I told them how I'd never planned on becoming a member of the clergy. I did it to hide from my problems. I didn't plan on helping people or even think I was terribly good at it. I didn't feel a calling from God. Really I didn't have any plans, except to get away from where I'd been before--which was nothing so glamorous as it sounds. I'd made some mistakes and burned a lot of bridges.

Then people started coming to me with their problems and of course I tried to help. That's what it is to be human, isn't it? You help when you can. Sometimes the most important person in your life is the person who happens to be there. Of course I did what I could. I didn't really think I had a choice in the matter.

Their applause seemed so strange to me. I'm still not sure what I've done to deserve this.


happy to help

I couldn't count the number of times I've been on the verge of snapping the past week. Always when I'm trying to help, making suggestions. People working with me on the project aren't just tearing them down, they're attacking me for it. It's not even that they don't like my ideas anymore; they just don't like me. They're not even bothering to conceal their contempt. I am not appreciated and mostly they've made it clear. The manager is the only one who listens or seems to like my ideas, who appreciates the work I've put in.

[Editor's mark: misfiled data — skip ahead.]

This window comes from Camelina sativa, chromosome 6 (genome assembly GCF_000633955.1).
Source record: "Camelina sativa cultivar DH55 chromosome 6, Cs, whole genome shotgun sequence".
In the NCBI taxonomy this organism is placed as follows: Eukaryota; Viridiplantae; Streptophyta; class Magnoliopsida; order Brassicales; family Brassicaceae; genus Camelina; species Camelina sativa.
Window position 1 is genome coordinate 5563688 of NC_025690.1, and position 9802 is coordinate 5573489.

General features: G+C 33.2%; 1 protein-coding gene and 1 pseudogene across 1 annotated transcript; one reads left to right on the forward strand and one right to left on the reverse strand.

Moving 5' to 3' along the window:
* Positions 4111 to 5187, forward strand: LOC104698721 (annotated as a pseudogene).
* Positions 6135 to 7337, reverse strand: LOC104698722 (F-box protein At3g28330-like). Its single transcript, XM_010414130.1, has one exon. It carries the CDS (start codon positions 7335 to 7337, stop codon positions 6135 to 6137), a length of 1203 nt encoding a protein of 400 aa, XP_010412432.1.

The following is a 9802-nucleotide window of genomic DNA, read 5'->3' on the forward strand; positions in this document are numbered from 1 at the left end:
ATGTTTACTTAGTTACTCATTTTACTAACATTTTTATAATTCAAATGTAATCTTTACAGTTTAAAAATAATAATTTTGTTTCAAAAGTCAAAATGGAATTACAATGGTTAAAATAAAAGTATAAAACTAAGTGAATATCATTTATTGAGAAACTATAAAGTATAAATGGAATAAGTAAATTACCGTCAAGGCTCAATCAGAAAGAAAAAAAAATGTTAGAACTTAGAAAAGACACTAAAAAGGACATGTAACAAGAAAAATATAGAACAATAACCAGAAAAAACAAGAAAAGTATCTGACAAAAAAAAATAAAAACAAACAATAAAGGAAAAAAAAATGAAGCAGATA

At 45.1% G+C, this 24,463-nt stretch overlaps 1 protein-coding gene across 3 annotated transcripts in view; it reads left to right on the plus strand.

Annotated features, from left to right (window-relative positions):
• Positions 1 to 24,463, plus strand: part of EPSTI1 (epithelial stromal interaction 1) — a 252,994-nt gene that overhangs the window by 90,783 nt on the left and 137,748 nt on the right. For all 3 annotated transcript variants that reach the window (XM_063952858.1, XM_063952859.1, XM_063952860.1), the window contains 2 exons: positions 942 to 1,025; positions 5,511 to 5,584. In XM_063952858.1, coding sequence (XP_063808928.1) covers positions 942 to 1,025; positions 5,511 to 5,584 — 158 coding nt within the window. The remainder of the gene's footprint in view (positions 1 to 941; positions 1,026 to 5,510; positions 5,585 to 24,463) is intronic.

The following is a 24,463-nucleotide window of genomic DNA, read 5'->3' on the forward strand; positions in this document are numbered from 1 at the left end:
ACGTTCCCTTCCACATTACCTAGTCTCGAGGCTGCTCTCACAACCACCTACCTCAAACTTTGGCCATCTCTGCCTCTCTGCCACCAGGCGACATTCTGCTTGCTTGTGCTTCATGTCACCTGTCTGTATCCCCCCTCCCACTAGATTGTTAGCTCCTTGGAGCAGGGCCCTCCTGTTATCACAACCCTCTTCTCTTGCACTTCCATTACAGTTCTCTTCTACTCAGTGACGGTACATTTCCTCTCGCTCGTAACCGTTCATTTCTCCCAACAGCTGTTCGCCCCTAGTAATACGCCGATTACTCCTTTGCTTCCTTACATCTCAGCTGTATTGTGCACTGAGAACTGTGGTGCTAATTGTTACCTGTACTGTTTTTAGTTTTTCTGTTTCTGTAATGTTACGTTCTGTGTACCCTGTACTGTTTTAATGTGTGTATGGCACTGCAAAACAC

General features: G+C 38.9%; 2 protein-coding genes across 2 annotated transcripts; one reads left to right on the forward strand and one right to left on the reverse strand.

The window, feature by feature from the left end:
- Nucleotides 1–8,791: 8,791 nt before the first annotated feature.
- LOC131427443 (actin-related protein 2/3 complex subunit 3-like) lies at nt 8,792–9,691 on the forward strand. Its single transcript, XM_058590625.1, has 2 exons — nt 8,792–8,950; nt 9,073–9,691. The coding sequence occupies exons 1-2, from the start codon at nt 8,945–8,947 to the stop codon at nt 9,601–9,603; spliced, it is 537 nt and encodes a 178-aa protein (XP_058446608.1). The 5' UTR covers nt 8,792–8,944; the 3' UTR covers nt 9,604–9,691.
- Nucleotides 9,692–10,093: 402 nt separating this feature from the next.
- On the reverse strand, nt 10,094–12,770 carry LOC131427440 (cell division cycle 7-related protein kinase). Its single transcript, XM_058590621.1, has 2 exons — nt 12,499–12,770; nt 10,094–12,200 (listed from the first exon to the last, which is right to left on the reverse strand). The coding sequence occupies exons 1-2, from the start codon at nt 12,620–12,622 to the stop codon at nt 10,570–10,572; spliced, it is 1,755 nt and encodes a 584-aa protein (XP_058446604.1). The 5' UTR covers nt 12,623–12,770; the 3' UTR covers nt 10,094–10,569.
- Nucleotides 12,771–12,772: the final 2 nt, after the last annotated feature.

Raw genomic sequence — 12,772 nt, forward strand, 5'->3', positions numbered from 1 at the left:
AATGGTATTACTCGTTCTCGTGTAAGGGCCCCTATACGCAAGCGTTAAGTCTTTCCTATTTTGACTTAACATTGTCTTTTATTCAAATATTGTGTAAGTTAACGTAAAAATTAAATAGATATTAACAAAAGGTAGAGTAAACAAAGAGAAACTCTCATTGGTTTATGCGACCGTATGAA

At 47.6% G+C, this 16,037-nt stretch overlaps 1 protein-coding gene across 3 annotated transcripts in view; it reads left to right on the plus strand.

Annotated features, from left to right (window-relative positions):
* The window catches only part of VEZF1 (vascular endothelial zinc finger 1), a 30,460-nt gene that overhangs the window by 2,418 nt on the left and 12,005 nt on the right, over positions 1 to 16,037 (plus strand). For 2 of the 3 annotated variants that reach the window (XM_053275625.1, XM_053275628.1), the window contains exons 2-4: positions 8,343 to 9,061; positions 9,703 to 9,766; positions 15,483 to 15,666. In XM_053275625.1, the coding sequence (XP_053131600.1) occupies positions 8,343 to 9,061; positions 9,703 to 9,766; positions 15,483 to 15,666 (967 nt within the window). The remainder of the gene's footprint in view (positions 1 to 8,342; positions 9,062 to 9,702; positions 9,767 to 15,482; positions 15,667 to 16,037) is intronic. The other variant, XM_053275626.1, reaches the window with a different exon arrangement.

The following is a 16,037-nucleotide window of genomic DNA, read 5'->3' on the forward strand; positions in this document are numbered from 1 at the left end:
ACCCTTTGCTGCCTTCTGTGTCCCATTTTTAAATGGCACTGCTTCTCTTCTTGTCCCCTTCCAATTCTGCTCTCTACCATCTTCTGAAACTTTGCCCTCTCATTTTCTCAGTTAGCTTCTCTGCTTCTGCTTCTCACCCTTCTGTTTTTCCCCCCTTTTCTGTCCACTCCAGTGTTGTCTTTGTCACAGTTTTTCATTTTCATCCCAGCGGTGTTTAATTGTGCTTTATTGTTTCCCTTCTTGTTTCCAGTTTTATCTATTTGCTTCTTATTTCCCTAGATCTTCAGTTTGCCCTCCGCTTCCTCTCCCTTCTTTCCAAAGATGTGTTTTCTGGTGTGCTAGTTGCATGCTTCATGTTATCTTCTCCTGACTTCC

So I've decided to get my revenge. At first I was planning something inelegant like sabotage--but I've had a far better idea now. I'm going to be aggressively helpful. I was holding off on submitting my opinion on topics in which I had no expertise, but they've issued a challenge. Now, every single mundane detail gets my thorough treatment, exploring every possibility, every possible tweak. They will be flooded in such an inexorable tide of my paperwork that their only choice will be to overwhelm themselves focusing on contemptuously destroying my ideas, or despair.


no regrets

I always say I have no regrets, and sometimes maybe I even believe it myself. Late at night, as we're talking about the lives we've led and she's pouring out the last of the wine and my throat is dry, she asks if I have any regrets. It's been a rough road. I've made mistakes. Do I regret it?

No, I say. I smile, though she's still watching the wine. Now the bottle's empty and she sets my glass on the coffee table in front of me and takes a sip of hers. But tonight I don't believe it. Tonight I remember everything--when I look back over my past, my childhood, it's all of the mistakes. All the times I did something I regretted right away, all the times I ran away or hid, all the things that never resolved, that I just hid from until it passed, lied about when questioned, and then pretended it was all okay. And maybe even then I believed it. But it's not the happy moments I remember. It's every mistake I've ever made, played out over and over again in my mind, in my writing.

I dream about it sometimes. They play out in front of me and I can never do otherwise. I'll have the same dream a dozen times in a night. It's always the same.